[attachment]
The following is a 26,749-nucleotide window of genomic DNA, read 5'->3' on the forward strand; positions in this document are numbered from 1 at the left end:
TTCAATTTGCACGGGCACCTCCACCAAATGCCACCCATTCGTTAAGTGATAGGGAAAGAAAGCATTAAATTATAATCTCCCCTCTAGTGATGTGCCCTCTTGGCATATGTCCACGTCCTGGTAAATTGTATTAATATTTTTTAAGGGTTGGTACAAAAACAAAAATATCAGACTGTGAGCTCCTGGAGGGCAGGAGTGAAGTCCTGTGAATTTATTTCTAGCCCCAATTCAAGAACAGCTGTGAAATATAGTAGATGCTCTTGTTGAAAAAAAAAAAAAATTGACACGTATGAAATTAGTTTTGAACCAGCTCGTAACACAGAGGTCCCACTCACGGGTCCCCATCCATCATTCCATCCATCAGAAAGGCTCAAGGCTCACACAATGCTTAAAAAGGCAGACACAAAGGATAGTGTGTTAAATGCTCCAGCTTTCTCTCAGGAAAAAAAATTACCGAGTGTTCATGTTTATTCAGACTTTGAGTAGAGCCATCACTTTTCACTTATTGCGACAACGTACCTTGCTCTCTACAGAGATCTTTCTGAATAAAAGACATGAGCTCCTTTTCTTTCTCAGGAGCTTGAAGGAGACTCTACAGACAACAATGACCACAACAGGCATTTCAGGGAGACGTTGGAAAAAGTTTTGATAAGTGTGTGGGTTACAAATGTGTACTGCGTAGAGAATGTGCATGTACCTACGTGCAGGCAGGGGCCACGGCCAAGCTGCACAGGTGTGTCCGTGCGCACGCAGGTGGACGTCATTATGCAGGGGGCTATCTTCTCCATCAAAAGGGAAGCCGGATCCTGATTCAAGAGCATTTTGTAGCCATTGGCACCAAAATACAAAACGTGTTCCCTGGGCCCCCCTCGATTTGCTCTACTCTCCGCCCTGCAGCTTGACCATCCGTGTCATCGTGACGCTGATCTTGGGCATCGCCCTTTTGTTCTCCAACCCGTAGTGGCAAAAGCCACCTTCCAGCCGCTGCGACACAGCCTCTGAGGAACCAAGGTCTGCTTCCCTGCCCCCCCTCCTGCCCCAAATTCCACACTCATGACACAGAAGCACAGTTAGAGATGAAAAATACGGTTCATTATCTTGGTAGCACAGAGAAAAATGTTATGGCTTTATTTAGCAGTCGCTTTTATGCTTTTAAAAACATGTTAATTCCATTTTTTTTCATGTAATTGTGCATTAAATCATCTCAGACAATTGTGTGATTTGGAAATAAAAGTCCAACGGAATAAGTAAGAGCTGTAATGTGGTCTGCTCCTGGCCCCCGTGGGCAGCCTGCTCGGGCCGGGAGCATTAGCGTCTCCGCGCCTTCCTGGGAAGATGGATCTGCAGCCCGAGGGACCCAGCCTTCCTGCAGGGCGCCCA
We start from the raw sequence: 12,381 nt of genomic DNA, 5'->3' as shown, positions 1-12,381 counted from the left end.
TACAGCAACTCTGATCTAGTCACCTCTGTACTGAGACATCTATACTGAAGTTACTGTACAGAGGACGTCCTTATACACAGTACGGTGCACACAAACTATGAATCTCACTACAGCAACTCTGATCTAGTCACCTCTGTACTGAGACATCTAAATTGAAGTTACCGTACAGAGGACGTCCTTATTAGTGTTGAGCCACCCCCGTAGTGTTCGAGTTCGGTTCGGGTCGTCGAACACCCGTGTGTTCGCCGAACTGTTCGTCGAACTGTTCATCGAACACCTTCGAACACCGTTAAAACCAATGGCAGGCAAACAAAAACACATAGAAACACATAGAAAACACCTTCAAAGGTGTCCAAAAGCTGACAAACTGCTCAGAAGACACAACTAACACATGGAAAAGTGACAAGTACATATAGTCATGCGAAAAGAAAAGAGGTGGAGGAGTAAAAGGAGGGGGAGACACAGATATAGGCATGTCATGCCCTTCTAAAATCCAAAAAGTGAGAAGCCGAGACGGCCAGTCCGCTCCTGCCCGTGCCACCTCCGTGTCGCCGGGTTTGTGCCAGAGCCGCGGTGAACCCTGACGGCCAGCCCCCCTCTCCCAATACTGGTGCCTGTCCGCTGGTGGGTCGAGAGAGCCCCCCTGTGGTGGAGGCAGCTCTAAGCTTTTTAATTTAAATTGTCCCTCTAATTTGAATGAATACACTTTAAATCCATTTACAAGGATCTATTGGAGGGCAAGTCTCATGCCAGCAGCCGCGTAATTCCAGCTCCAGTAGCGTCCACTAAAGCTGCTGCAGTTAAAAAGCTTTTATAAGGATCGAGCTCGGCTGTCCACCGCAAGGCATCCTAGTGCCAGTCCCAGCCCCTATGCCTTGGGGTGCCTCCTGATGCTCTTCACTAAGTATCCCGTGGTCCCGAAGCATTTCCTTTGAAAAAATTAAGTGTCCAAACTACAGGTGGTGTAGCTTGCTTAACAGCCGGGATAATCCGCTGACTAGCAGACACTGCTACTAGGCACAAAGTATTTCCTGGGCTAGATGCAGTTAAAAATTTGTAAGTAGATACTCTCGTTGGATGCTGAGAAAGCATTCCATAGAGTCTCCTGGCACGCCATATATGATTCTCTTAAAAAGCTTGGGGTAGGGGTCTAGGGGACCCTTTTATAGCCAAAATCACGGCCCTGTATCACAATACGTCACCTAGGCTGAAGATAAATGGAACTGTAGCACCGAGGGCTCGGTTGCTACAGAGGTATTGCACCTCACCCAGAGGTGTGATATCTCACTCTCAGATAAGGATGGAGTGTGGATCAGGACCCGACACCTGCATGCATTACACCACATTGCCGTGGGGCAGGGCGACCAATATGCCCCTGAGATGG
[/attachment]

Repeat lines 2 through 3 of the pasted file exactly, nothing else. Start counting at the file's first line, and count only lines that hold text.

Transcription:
TTCAATTTGCACGGGCACCTCCACCAAATGCCACCCATTCGTTAAGTGATAGGGAAAGAAAGCATTAAATTATAATCTCCCCTCTAGTGATGTGCCCTCTTGGCATATGTCCACGTCCTGGTAAATTGTATTAATATTTTTTAAGGGTTGGTACAAAAACAAAAATATCAGACTGTGAGCTCCTGGAGGGCAGGAGTGAAGTCCTGTGAATTTATTTCTAGCCCCAATTCAAGAACAGCTGTGAAATATAGTAGATGCTCTTGTTGAAAAAAAAAAAAAATTGACACGTATGAAATTAGTTTTGAACCAGCTCGTAACACAGAGGTCCCACTCACGGGTCCCCATCCATCATTCCATCCATCAGAAAGGCTCAAGGCTCACACAATGCTTAAAAAGGCAGACACAAAGGATAGTGTGTTAAATGCTCCAGCTTTCTCTCAGGAAAAAAAATTACCGAGTGTTCATGTTTATTCAGACTTTGAGTAGAGCCATCACTTTTCACTTATTGCGACAACGTACCTTGCTCTCTACAGAGATCTTTCTGAATAAAAGACATGAGCTCCTTTTCTTTCTCAGGAGCTTGAAGGAGACTCTACAGACAACAATGACCACAACAGGCATTTCAGGGAGACGTTGGAAAAAGTTTTGATAAGTGTGTGGGTTACAAATGTGTACTGCGTAGAGAATGTGCATGTACCTACGTGCAGGCAGGGGCCACGGCCAAGCTGCACAGGTGTGTCCGTGCGCACGCAGGTGGACGTCATTATGCAGGGGGCTATCTTCTCCATCAAAAGGGAAGCCGGATCCTGATTCAAGAGCATTTTGTAGCCATTGGCACCAAAATACAAAACGTGTTCCCTGGGCCCCCCTCGATTTGCTCTACTCTCCGCCCTGCAGCTTGACCATCCGTGTCATCGTGACGCTGATCTTGGGCATCGCCCTTTTGTTCTCCAACCCGTAGTGGCAAAAGCCACCTTCCAGCCGCTGCGACACAGCCTCTGAGGAACCAAGGTCTGCTTCCCTGCCCCCCCTCCTGCCCCAAATTCCACACTCATGACACAGAAGCACAGTTAGAGATGAAAAATACGGTTCATTATCTTGGTAGCACAGAGAAAAATGTTATGGCTTTATTTAGCAGTCGCTTTTATGCTTTTAAAAACATGTTAATTCCATTTTTTTTCATGTAATTGTGCATTAAATCATCTCAGACAATTGTGTGATTTGGAAATAAAAGTCCAACGGAATAAGTAAGAGCTGTAATGTGGTCTGCTCCTGGCCCCCGTGGGCAGCCTGCTCGGGCCGGGAGCATTAGCGTCTCCGCGCCTTCCTGGGAAGATGGATCTGCAGCCCGAGGGACCCAGCCTTCCTGCAGGGCGCCCA
We start from the raw sequence: 12,381 nt of genomic DNA, 5'->3' as shown, positions 1-12,381 counted from the left end.